Album Remarks & Appraisals:
DeLaria is currently best known as "Carrie 'Big Boo' Black" in the hit Netflix series Orange is the New Black. The first major jazz reworking on Bowie's beloved catalog, the album features tracks such as a smooth bossa nova interpretation of "Golden Years," a trenchant "Life On Mars?" and a roof-raising gospel take on "Modern Love." Delaria boasts a multi-faceted career as a comedian, actress and jazz musician; she holds the distinction of being the first openly gay comic on television in America which led to countless television and film roles; selected TV credits include "Awkward," "Clarence," "Californication," "The Oblongs," "One Life to Live," "Law and Order: SVU," "Will and Grace," "Friends" and "Matlock"; selected film credits include The First Wives Club, Dear Dumb Diary and Edge of Seventeen.
Audio Mixer: Chris Allen .
Recording information: Sear Sound, NYC.
Photographer: Sarah Wilmer.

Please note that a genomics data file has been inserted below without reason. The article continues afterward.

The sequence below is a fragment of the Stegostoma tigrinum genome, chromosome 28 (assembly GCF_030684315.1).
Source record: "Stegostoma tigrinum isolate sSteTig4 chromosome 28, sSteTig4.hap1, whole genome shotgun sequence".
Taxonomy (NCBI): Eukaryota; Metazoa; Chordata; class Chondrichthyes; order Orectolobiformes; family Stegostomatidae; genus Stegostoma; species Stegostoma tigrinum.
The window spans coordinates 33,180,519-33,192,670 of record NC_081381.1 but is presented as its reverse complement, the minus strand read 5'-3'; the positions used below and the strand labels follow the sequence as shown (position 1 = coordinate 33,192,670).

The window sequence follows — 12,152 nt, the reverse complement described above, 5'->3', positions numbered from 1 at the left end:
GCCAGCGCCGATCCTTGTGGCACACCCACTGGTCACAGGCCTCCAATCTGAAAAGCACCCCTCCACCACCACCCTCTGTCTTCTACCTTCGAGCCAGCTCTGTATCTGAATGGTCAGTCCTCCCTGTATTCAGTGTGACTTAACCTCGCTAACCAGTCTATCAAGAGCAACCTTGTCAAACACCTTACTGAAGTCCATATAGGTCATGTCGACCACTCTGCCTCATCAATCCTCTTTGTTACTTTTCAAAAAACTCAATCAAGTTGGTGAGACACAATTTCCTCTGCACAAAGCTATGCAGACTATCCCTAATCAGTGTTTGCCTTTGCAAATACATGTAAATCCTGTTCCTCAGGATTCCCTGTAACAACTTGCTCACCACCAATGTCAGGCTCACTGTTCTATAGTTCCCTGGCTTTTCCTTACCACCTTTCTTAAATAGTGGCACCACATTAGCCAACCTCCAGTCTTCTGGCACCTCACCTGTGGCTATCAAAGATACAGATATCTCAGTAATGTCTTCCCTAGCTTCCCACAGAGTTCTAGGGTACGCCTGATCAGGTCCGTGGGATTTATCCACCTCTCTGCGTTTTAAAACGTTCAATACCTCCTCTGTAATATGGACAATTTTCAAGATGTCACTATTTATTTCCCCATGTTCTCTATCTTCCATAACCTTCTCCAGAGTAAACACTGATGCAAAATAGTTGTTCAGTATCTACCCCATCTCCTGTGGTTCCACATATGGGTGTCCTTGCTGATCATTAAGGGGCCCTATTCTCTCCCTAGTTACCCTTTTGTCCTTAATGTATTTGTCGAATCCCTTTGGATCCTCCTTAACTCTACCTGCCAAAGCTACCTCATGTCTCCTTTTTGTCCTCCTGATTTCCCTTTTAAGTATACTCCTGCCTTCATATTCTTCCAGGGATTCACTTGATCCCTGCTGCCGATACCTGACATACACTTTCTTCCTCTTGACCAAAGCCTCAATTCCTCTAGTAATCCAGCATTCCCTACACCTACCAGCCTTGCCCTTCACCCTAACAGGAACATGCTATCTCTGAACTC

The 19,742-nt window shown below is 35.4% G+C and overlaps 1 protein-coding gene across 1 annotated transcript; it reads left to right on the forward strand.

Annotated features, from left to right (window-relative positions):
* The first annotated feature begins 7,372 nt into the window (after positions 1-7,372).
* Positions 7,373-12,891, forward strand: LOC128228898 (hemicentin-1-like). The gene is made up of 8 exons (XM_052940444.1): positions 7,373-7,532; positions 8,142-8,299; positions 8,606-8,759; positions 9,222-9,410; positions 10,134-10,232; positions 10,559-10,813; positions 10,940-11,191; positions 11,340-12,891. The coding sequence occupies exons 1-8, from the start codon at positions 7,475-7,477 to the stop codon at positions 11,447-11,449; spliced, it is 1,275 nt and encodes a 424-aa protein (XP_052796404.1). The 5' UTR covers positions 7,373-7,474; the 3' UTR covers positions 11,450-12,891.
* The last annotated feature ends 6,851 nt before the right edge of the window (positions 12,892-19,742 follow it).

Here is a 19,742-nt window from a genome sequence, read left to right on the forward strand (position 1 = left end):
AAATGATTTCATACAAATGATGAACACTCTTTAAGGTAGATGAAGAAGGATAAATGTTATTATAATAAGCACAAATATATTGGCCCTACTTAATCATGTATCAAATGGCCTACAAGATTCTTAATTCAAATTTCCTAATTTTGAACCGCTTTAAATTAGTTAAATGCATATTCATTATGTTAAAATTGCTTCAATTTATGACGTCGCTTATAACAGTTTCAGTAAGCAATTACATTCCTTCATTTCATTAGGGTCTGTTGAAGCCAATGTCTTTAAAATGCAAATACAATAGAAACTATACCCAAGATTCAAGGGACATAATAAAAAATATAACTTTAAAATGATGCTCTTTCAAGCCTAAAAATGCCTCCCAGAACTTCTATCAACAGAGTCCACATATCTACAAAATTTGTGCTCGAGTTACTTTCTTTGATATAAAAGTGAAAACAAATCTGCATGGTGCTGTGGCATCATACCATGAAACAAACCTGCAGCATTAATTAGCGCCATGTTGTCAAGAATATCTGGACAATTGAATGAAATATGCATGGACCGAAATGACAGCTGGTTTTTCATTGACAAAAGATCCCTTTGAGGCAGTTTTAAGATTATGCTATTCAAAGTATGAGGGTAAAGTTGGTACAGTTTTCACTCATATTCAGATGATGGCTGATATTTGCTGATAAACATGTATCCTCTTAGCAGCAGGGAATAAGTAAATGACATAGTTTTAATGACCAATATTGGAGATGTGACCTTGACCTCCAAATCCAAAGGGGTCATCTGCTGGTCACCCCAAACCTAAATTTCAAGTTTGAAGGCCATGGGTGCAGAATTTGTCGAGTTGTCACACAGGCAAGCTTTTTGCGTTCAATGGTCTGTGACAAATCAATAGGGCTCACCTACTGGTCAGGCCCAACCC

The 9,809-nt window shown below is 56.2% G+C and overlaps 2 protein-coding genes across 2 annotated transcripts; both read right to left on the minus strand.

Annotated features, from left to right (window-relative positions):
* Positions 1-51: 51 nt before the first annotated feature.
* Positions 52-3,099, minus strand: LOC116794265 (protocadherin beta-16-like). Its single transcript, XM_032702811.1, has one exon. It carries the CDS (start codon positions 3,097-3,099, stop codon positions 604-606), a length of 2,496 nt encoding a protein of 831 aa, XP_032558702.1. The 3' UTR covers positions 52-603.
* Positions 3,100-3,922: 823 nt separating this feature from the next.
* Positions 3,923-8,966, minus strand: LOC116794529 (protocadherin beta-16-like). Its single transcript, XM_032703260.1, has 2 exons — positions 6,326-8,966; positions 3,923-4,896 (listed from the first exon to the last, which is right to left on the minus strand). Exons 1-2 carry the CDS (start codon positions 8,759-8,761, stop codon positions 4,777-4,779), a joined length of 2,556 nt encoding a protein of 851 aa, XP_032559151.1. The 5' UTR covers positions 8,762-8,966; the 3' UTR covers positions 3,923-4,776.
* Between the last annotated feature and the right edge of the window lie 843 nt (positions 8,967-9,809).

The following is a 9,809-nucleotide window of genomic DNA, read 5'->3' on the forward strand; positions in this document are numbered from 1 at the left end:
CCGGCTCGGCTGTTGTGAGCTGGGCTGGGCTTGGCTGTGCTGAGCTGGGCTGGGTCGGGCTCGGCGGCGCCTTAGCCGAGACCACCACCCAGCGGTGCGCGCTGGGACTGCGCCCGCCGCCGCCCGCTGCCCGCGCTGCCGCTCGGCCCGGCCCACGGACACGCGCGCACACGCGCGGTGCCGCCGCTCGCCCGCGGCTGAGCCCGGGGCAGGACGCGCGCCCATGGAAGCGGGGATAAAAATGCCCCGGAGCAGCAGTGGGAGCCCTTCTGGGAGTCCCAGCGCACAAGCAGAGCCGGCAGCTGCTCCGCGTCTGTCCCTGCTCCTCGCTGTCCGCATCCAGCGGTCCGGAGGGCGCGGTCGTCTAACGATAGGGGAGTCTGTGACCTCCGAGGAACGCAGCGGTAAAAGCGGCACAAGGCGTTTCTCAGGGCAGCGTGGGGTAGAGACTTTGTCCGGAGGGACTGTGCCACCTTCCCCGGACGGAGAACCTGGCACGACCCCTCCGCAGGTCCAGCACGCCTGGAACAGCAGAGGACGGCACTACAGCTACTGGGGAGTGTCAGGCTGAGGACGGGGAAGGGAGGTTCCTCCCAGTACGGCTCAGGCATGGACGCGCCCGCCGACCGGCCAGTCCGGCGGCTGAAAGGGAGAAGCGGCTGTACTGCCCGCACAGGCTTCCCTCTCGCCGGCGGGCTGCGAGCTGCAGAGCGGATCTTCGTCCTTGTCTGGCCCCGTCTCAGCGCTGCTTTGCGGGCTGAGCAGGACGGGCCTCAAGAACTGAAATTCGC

On her fifth non-comedy album, Lea DeLaria pays loving tribute to David Bowie with House of David (Ghostlight Records), 12 covers of the icon's greatest hits. Best known for her role as Boo on Orange Is the New Black, DeLaria has been a staple on the queer comedy scene for decades. What some fans of the show may not realize is that her vocal chops are as accomplished, warm, and powerful as her acting. In DeLaria's capable hands, Bowie's lyrics are repurposed with a fresh -- but totally sensical -- perspective, with his original pronouns and themes fitting perfectly into the new gender and sexuality constructs that she brings to each track (the best examples are found on "Boys Keep Swinging" and "Modern Love"). Everything here is familiar and comforting, eliciting the same warm memories for fans of these original hits. With a team of musicians backing her on this project (Kevin Hays on keys, Tony Scherr on bass and guitar, Steve Cardenas on guitar, Kenny Wollesen on drums, Seamus Blake on sax, Bashiri Johnson on percussion, and Shedrick Mitchell on Hammond B-3), DeLaria's cool, laid-back delivery transforms each song from sexy, dangerous rock & roll into big, bold standards. Funky jams like "Let's Dance" and "Modern Love," Bowie's most danceable output, are smoothed out and slowed down with a swinging scat and some gorgeous gospel (respectively), while "Jean Genie" becomes a full-blown exercise in sax magic. Her scat-off with Janis Siegel (the Manhattan Transfer) on "Suffragette City" twists Bowie's original wham-bam-thank-you-ma'am into a playful girl power duet, making it an early highlight on the collection. For fans of Bowie and jazz, this is a fun and fulfilling album. After hearing her interpretations of these songs, it's no surprise that the androgynous Bowie would be such an influence on her life. With House of David, DeLaria does justice to one of her biggest heroes. ~ Neil Z. Yeung